Swap hard drive from Macbook to Macbook Pro?

Discussion in 'MacBook Pro' started by Stampyhead, Feb 15, 2008.

  1. Stampyhead macrumors 68020


    Sep 3, 2004
    London, UK
    I'm planning on purchasing a 15" Macbook Pro soon. Currently I have a Macbook with a 250GB hard drive that I installed myself. Is it possible to just swap the drives on the two machines and have everything already set up on the MBP from the MB, or would I have to reinstall the OS since it would be on a new machine?
  2. ccolaco macrumors 6502

    Jul 5, 2007
    I would recommend backing up your data on to an external drive, then put the hard drive into your new MacBook Pro, and re-install OS X. Then copy your data back on. The reason being is that the MacBook Pro has a different hardware setup than the MacBook, this is the best way to avoid problems.
  3. brandonshough macrumors regular


    Jul 19, 2007
    Phoenix, AZ
    Just swap and go, they are both Intel X86.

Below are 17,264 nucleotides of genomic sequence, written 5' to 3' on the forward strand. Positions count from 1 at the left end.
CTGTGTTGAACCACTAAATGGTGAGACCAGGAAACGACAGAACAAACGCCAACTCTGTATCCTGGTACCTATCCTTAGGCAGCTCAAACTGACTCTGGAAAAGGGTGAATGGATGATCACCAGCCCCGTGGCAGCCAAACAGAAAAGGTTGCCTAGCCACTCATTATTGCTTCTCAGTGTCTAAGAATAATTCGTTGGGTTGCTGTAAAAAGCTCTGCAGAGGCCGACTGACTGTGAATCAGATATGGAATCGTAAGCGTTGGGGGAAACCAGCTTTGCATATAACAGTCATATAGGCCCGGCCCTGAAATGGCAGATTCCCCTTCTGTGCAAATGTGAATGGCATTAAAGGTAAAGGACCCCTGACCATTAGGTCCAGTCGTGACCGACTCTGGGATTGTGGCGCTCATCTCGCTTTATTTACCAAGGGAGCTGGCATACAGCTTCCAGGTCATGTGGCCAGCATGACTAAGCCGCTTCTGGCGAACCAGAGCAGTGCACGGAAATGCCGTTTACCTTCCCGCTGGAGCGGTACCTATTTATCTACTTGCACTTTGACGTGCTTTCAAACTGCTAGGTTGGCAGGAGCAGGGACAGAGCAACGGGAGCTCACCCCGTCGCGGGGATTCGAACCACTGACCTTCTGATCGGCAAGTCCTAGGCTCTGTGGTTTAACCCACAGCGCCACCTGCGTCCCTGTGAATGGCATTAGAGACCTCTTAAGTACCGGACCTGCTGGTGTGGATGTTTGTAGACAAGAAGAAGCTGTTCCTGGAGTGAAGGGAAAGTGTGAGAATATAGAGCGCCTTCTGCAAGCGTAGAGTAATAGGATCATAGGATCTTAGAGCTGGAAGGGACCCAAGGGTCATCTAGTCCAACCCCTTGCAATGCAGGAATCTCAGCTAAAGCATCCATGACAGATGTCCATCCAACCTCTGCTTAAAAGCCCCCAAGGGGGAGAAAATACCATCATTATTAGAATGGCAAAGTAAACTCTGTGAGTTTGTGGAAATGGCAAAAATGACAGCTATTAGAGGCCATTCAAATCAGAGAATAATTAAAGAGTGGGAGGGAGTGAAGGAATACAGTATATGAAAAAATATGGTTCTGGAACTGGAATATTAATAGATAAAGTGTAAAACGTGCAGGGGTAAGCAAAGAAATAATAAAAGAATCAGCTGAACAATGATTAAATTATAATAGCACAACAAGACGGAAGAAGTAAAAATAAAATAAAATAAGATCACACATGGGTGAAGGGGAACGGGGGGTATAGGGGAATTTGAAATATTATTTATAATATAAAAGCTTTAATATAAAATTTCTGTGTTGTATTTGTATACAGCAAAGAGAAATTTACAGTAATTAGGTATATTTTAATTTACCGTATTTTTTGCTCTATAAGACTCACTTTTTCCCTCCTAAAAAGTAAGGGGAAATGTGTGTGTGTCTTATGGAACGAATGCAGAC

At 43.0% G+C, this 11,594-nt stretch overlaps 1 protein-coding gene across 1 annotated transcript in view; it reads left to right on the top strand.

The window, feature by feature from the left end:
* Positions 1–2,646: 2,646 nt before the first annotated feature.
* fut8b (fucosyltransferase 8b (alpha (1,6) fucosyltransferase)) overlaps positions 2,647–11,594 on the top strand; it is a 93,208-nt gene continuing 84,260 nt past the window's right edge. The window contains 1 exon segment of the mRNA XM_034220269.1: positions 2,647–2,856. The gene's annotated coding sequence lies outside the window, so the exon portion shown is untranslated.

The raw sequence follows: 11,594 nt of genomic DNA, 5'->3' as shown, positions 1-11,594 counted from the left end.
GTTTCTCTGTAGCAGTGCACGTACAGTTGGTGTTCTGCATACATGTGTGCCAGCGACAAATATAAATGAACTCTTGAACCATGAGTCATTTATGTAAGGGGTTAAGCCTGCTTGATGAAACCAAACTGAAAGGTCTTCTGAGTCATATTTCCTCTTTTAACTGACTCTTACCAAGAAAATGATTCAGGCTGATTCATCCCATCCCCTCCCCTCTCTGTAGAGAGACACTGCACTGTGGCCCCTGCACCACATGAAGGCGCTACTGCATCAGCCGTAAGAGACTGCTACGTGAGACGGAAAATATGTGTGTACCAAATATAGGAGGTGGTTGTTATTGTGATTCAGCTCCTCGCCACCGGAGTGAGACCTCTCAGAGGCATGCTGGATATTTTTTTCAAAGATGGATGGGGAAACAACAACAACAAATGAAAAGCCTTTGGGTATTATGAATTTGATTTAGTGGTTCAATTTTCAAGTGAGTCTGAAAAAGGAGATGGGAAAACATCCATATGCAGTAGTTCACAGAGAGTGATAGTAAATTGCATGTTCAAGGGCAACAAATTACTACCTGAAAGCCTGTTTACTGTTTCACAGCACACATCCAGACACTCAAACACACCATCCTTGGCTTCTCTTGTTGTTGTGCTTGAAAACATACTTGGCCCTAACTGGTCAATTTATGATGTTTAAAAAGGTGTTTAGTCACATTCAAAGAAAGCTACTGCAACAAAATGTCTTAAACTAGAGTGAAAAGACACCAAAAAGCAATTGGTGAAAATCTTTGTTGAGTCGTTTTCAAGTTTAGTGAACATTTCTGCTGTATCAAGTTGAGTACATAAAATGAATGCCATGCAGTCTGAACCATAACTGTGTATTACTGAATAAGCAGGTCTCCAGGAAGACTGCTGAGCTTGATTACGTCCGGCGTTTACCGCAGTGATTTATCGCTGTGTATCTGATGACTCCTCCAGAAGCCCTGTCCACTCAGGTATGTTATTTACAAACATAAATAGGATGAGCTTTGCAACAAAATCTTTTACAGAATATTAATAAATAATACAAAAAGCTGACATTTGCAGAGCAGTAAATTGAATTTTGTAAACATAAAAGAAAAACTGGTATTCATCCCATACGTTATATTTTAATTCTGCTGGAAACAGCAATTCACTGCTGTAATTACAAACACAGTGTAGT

4. gnasher729 macrumors P6


    Nov 25, 2005
    Just a word of warning: Replacing the hard drive in a MacBook is easy. Anyone who can hold a screw driver straight can do it. Replacing the hard drive in a MacBook Pro is a completely different thing. Not something I would want to do myself.
  5. ccolaco macrumors 6502

    Jul 5, 2007
    My mistake, I thought it would just be safer to back up and re-install. But if this works then great...saves you a lot of time.
  6. brandonshough macrumors regular


    Jul 19, 2007
    Phoenix, AZ
    Yeah for fun put your machine in target disk mode and boot away on another mac ;)
  7. aceaceace, Feb 6, 2011
    Last edited: Feb 6, 2011

    aceaceace macrumors newbie

    Apr 11, 2010
    Claremont, CA and Ames, IA
    Macbook to Macbook Pro HDD swap worked fine